I don't know about the rest of the string but I think the leading bytes are ordered that way to make the types of "addresses" be human reconizable.
From a quick look at the source I think the leading characters, rpshnaf map like so:
r = public Ripple address
p = node private
s = Ripple secret
h = ?
n = node public
a = address family generator or seed ?
f = ...
Like Murch said, there isn't a current text based symbol for it, but if you're going to use it on a web application, you can always use Font Awesome.
After you include the fontawesome library, you use the bitcoin symbol like this:
<i class="fa fa-btc"></i> fa-btc
Example output of the code above would be:
You can find more information ...
Recently I stumbled across this question as I was supposed to explain what Bitcoin was to my 5-year-old nephew.
As the question states that it needs to explain the concept of bitcoin to a non-technical person, I took it a step further and explained it to the kid, who knows nothing (literally).
So here goes my 2 satoshis on what is the best explanation (...
If you create a raw transaction yourself, then that is the raw transaction. Whatever you put in it is exactly what the transaction will be, in the same order.
There are some conventions around output ordering. Some software will randomly permute the outputs; other software uses BIP69 which specifies a deterministic ordering. There is however no requirement ...
This is the PR that made OP_RETURN outputs standard:
The current code:
if (GetBoolArg("-datacarrier", true))
I got the common Bitcoin symbol (B with two lines) approved for addition to Unicode as U+20BF last year. It will hopefully become part of the next Unicode standard in June and then it can be used in text. The character (₿) is already supported by iOS and macOS.
The denial-of-service (DOS) attack is easy to explain: each time a transaction is updated by increasing the sequence number in an input, the whole transaction needs to be propagated through the network again. So if a transaction is 1 KB and there are 10,000 full nodes, you can waste a minimum of 10 MB of network bandwidth each time you update the ...
Bitcoin is a global payment network on the internet. It is self-sustained and allows users to make payments between individuals like cash.
Instead of a company being the referee, Bitcoin is governed neutrally by rules asserted through a network of computers running the same open-source software.
Bitcoin is completely transparent, in that anyone can see ...
The Hash256 is essentially a uint256. However, after reading through much of the wiki and source, it appears that the Hash256 type is meant to be a generic, unsigned integer type that can store any form of hash that is larger than 128 bits.
As an example, all hashes mentioned in the Tree Formats portion of the wiki are stored in Hash256 fields. Some are ...
There's a dedicated C-library for this curve. This is probably the most widely scrutinized library, and it probably has the best performance. Wrappers for other languages are available.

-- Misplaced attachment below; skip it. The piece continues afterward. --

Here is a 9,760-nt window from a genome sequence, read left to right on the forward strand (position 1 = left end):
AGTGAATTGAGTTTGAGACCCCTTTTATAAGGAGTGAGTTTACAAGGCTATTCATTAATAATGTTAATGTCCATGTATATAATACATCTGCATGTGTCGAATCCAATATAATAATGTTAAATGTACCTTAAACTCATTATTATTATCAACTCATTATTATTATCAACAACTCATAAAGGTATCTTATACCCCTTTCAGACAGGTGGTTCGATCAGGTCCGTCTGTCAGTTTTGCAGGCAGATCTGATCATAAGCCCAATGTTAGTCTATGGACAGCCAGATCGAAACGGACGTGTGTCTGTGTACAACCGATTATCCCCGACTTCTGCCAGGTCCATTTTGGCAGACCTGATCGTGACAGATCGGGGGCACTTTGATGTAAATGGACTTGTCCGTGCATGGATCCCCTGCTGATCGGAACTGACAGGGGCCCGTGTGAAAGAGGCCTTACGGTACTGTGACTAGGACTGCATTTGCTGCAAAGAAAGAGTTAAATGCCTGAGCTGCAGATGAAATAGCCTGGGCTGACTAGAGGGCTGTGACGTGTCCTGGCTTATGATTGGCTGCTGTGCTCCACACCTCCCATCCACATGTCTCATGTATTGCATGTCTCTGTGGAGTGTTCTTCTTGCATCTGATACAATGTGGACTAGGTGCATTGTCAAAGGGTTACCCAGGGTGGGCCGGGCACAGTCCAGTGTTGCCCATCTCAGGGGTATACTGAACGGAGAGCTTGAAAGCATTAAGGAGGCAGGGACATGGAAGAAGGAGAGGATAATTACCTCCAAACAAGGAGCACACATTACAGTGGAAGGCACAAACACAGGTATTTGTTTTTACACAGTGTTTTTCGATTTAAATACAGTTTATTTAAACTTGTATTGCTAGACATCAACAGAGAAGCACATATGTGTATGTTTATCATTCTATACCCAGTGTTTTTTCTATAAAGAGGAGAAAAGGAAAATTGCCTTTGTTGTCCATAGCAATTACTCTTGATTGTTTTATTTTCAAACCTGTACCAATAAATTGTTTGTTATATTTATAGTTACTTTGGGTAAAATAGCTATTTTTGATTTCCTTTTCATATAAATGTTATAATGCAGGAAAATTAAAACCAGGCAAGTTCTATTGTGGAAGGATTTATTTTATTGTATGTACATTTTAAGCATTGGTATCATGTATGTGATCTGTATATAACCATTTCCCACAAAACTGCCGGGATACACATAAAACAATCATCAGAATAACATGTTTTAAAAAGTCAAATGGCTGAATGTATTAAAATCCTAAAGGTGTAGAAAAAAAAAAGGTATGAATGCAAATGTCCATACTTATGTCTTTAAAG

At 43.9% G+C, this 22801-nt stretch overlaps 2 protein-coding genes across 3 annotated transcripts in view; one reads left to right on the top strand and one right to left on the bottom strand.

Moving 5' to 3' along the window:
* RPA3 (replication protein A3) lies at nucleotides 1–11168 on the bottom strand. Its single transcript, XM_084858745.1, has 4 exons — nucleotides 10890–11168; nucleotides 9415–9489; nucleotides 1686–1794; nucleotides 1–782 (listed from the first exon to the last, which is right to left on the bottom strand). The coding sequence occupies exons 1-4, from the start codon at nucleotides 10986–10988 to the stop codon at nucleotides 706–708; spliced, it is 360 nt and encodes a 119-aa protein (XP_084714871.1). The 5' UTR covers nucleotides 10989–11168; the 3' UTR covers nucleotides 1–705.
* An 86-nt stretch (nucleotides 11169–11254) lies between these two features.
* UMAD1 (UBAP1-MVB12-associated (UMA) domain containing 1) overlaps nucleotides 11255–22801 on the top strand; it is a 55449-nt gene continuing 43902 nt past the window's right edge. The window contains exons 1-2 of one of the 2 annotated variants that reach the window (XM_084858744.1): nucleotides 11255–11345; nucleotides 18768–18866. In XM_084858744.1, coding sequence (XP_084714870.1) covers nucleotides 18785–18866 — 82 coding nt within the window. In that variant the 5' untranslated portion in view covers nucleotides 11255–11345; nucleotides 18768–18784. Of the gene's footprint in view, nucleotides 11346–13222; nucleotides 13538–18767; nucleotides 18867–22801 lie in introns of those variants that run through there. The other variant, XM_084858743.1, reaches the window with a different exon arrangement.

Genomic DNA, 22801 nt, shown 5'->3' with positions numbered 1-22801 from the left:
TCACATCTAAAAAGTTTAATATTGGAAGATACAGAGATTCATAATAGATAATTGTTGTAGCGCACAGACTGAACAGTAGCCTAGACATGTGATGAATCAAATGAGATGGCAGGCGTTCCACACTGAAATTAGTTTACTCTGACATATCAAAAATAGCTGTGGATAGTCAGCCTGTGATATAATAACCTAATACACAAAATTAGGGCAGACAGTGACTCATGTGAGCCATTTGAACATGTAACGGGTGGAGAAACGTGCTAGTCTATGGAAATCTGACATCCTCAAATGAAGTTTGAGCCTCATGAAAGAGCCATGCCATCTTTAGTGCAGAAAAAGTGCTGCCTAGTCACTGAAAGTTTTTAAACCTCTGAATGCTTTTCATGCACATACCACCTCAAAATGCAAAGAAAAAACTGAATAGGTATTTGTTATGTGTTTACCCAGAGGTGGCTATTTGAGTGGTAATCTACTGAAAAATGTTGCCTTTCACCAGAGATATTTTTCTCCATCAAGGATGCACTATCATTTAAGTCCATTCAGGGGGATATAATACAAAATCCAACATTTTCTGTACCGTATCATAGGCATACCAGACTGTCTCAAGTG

Update in 2020: The Unicode 10.0 release included the Bitcoin symbol ₿ as U+20BF. For your computer to show the symbol in text, you may need to install a font that includes it. For Linux, one such font is GNU Unifont Glyphs.
To my knowledge there doesn't yet exist a single symbol font representation of the B with two vertical lines, although it seems to be ...
I've made a custom font with Bitcoin, Litecoin, and Dogecoin symbols. There's a download link in .otf format in this bitcointalk thread. (It's labeled "Download.")
If this font file doesn't include a cryptocurrency symbol that you need, I'm willing to add it.
There is no limit on the per-input, per-output, fee, or total amount transacted, apart from the fact that all numbers need to be valid BTC amounts (which means not less than 0 and not more than 21M BTC).
To answer your question exactly: why were they made non-standard? Because originally (after a few vulnerabilities in the Script logic in 2010), all scripts were made non-standard except a few whitelisted ones. Since then, more and more groups of scripts have been added to that category (including almost all P2SH scripts, with a few exceptions).
Why have bare ...
The ledger_index is the 256-bit index of a particular entry in the ledger. The ledger's state tree is a hash tree of index/value pairs. Each index is a 256-bit hash of some kind of locator. If the entry is, say, an account root node, the index is a hash of the 160-bit account ID. If the entry is, say, a ripple balance node, the index is a hash of the two ...
By input script, if you mean scriptSig, the max standard scriptSig can be up to 1650 bytes.
See policy.cpp :
// Biggest 'standard' txin is a 15-of-15 P2SH multisig with compressed
// keys (remember the 520 byte limit on redeemScript size). That works
// out to a (15*(33+1))+3=513 byte redeemScript, 513+1+15*(73+1)+3=1627
// bytes of scriptSig, which we ...
Edit: Have a look at MSG_MERKLEBLOCK. Included information is: Block Header, Transaction Count, Hash Count, hashes, flag byte count, and flags.
hashes include everything from the leaf to root, and flags
gives the positions of the leaf in the Merkle tree.
Since the index of the transaction gives it’s position from the left among the leaves in the Merkle ...